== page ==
I remember spending some of my summer vacation as a teenager with my great grandma and listening to her stories about being a teenager during the depression. I loved looking through her crumbling photo albums with pictures of her first boyfriend, the family car, her sisters when they were little. When it came time for my prom, she helped me to sew a wrap and matching bag for my prom dress. While sewing her dainty, perfect stitches on that pink satin, she remembered some of the most important dresses of her life. One of which, was the dress she wore on the first day of school...a dress that her mother made out of old feed sacks and flour bags. "Because, that's all we had! We didn't have Joanne fabrics right up the street!" She laughed.

During the depression and into the war years, fabrics were in short supply and high demand. Flour and feed manufacturers began releasing gorgeous prints to take advantage of the mend and make do effort at home. Today, we learn from our grandmothers as the world sees things from a "greener" point of view. Looking in trendy boutiques and online we see items made of old jeans, plastic bags, car tires, and so on. While the material may be modern, the idea is not. It all goes back to that age old "Mend and Make Do" idea.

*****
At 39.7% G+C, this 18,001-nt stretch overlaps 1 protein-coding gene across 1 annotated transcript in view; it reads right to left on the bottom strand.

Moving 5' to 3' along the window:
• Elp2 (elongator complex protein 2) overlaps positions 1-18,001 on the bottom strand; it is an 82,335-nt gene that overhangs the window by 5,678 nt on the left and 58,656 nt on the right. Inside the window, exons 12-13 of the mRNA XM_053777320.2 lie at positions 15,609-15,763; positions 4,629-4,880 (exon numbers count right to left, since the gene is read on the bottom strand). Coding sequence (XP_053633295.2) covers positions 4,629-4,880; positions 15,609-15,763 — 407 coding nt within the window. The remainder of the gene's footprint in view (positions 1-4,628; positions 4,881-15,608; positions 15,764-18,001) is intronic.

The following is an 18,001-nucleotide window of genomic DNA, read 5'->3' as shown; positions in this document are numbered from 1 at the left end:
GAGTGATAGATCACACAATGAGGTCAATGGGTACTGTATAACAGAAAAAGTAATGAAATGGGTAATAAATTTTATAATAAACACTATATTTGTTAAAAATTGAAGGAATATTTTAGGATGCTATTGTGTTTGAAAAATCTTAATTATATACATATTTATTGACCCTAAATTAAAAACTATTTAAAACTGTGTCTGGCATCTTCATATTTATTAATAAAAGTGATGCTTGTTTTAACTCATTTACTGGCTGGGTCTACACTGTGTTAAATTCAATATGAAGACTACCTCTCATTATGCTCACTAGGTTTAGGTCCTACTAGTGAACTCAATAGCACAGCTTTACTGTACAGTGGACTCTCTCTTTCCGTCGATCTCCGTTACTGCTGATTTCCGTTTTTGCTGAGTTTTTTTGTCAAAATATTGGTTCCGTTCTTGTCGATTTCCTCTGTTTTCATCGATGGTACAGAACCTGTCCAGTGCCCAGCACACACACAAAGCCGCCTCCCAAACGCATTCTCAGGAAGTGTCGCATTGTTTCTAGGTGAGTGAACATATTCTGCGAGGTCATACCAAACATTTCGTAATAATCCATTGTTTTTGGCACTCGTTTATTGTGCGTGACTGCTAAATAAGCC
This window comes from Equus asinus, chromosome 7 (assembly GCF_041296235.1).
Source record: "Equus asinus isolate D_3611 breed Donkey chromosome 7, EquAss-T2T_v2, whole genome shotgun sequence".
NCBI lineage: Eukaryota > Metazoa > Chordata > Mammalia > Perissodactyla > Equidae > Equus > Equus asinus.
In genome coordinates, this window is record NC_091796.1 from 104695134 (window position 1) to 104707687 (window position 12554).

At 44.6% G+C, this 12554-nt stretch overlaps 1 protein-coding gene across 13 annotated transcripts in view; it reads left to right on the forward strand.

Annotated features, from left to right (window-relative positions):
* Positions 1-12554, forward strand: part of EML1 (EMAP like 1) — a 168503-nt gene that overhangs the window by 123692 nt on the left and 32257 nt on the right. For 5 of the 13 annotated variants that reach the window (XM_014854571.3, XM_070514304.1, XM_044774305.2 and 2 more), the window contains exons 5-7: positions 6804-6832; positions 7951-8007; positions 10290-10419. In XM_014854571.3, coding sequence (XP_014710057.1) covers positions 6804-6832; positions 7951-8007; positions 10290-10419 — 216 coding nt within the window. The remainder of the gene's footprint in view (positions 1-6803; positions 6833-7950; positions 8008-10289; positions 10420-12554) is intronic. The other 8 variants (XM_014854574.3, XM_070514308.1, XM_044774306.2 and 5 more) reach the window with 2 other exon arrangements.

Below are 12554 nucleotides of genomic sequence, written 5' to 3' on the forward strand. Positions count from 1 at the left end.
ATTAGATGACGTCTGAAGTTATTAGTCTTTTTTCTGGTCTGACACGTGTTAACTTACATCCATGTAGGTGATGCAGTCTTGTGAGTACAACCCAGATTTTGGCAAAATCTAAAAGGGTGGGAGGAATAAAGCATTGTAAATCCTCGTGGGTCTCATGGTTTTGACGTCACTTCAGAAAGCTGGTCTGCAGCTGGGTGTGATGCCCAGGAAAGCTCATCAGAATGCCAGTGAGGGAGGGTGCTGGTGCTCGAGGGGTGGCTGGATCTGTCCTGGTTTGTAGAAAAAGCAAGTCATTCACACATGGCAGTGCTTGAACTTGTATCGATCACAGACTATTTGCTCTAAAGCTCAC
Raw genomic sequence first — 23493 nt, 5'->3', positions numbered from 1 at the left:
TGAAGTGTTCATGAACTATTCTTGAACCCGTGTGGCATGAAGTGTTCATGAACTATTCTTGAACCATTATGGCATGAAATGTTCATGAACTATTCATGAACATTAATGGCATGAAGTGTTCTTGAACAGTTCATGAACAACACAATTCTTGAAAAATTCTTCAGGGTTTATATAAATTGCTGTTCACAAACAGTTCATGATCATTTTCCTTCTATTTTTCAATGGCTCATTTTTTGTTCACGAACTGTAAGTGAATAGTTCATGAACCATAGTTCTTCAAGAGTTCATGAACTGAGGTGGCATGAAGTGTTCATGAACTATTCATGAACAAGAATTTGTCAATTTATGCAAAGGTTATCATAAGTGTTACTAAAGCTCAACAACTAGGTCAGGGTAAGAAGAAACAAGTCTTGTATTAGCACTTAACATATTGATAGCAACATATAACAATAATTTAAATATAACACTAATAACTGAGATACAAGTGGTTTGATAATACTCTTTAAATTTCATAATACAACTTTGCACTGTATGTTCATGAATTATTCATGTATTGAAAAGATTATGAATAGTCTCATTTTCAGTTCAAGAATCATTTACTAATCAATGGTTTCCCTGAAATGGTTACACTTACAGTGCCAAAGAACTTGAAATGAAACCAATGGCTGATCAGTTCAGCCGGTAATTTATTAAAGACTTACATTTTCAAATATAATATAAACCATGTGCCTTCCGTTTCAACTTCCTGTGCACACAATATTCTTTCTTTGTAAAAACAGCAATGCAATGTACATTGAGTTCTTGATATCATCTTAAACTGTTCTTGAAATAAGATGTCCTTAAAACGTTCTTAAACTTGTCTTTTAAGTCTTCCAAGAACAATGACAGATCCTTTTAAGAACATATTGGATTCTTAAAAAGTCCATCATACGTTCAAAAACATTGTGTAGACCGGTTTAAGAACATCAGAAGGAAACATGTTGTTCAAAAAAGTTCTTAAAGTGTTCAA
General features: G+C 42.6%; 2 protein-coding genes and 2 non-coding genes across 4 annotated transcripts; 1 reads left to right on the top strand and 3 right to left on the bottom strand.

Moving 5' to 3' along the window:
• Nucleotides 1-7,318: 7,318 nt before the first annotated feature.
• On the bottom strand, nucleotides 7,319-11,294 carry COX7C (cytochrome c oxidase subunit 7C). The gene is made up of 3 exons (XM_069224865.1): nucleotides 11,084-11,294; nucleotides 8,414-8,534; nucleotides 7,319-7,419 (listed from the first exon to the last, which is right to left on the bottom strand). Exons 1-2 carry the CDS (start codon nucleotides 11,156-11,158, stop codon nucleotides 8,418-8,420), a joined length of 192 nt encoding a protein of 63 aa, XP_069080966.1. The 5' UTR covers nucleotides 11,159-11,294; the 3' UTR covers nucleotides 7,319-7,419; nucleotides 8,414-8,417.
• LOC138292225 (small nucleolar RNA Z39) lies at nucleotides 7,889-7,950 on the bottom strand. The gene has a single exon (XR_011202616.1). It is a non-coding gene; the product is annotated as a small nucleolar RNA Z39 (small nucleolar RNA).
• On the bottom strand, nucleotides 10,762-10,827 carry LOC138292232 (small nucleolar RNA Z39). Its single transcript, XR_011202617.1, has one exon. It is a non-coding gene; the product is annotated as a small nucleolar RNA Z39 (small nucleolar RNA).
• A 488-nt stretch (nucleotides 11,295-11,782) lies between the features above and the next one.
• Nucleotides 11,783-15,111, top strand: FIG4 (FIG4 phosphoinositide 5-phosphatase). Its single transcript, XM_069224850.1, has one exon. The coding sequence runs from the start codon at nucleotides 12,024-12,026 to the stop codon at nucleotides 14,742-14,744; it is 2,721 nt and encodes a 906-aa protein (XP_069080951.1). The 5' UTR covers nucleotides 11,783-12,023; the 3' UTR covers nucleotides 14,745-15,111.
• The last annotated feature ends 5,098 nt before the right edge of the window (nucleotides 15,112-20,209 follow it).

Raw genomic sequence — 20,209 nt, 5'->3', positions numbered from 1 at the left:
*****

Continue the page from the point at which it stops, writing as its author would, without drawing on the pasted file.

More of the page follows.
Today, feed sacks are still used in quilts and doll clothes. Printed feed sacks can be found on ebay, etsy, at auctions and estate sales. There are still many surviving (and wearable) feed sack dresses from the 1930's and 40's. These beauties are all available on etsy:

(bust size 44 for you curvy ladies)
The Vintage Baroness in this fantastic coral dress (38 inch bust)

Lilac stripe feed sack dress from RabbitWhiskerVintage

I love the colors and print on this one! This dress is a smaller size.
Feedsack Dress from RabbitWhiskerVintage (36 inch bust)

This feed sack beauty has such bold colors!
Dorothy in Kansas Dress by MissFarfalla (bust 38)